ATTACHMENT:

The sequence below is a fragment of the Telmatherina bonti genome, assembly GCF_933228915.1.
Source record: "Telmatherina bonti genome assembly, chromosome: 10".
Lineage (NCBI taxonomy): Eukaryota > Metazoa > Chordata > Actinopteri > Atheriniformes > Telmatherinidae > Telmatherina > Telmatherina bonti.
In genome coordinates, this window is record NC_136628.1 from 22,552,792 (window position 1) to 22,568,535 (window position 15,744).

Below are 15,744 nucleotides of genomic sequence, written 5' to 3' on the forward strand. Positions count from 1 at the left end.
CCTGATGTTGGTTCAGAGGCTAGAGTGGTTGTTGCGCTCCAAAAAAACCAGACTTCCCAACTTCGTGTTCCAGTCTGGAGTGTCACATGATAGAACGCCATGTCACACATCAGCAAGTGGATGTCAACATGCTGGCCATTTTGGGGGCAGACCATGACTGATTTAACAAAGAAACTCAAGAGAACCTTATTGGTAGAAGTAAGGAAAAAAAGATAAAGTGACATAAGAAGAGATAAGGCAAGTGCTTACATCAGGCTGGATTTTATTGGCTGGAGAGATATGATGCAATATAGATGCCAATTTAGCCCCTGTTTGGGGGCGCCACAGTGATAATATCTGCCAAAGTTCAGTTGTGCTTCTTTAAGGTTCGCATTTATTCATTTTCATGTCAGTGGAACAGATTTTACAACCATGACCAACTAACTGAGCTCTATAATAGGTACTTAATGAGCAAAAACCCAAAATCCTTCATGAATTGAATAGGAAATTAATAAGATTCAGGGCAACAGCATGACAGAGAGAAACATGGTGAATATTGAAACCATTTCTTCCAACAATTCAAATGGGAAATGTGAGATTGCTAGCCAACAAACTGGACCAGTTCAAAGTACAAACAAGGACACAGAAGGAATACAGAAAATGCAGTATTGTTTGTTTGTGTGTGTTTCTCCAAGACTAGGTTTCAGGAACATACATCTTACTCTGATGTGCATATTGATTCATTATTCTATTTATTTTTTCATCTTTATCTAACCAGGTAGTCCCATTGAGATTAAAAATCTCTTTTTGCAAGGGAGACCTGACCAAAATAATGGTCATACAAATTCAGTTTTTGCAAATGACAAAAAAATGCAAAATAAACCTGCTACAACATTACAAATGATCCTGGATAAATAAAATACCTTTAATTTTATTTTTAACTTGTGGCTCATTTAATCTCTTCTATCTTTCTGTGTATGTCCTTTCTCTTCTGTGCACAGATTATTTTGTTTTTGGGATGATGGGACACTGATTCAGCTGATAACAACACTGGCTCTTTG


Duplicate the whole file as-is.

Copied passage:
The sequence below is a fragment of the Telmatherina bonti genome, assembly GCF_933228915.1.
Source record: "Telmatherina bonti genome assembly, chromosome: 10".
Lineage (NCBI taxonomy): Eukaryota > Metazoa > Chordata > Actinopteri > Atheriniformes > Telmatherinidae > Telmatherina > Telmatherina bonti.
In genome coordinates, this window is record NC_136628.1 from 22,552,792 (window position 1) to 22,568,535 (window position 15,744).

Below are 15,744 nucleotides of genomic sequence, written 5' to 3' on the forward strand. Positions count from 1 at the left end.
CCTGATGTTGGTTCAGAGGCTAGAGTGGTTGTTGCGCTCCAAAAAAACCAGACTTCCCAACTTCGTGTTCCAGTCTGGAGTGTCACATGATAGAACGCCATGTCACACATCAGCAAGTGGATGTCAACATGCTGGCCATTTTGGGGGCAGACCATGACTGATTTAACAAAGAAACTCAAGAGAACCTTATTGGTAGAAGTAAGGAAAAAAAGATAAAGTGACATAAGAAGAGATAAGGCAAGTGCTTACATCAGGCTGGATTTTATTGGCTGGAGAGATATGATGCAATATAGATGCCAATTTAGCCCCTGTTTGGGGGCGCCACAGTGATAATATCTGCCAAAGTTCAGTTGTGCTTCTTTAAGGTTCGCATTTATTCATTTTCATGTCAGTGGAACAGATTTTACAACCATGACCAACTAACTGAGCTCTATAATAGGTACTTAATGAGCAAAAACCCAAAATCCTTCATGAATTGAATAGGAAATTAATAAGATTCAGGGCAACAGCATGACAGAGAGAAACATGGTGAATATTGAAACCATTTCTTCCAACAATTCAAATGGGAAATGTGAGATTGCTAGCCAACAAACTGGACCAGTTCAAAGTACAAACAAGGACACAGAAGGAATACAGAAAATGCAGTATTGTTTGTTTGTGTGTGTTTCTCCAAGACTAGGTTTCAGGAACATACATCTTACTCTGATGTGCATATTGATTCATTATTCTATTTATTTTTTCATCTTTATCTAACCAGGTAGTCCCATTGAGATTAAAAATCTCTTTTTGCAAGGGAGACCTGACCAAAATAATGGTCATACAAATTCAGTTTTTGCAAATGACAAAAAAATGCAAAATAAACCTGCTACAACATTACAAATGATCCTGGATAAATAAAATACCTTTAATTTTATTTTTAACTTGTGGCTCATTTAATCTCTTCTATCTTTCTGTGTATGTCCTTTCTCTTCTGTGCACAGATTATTTTGTTTTTGGGATGATGGGACACTGATTCAGCTGATAACAACACTGGCTCTTTG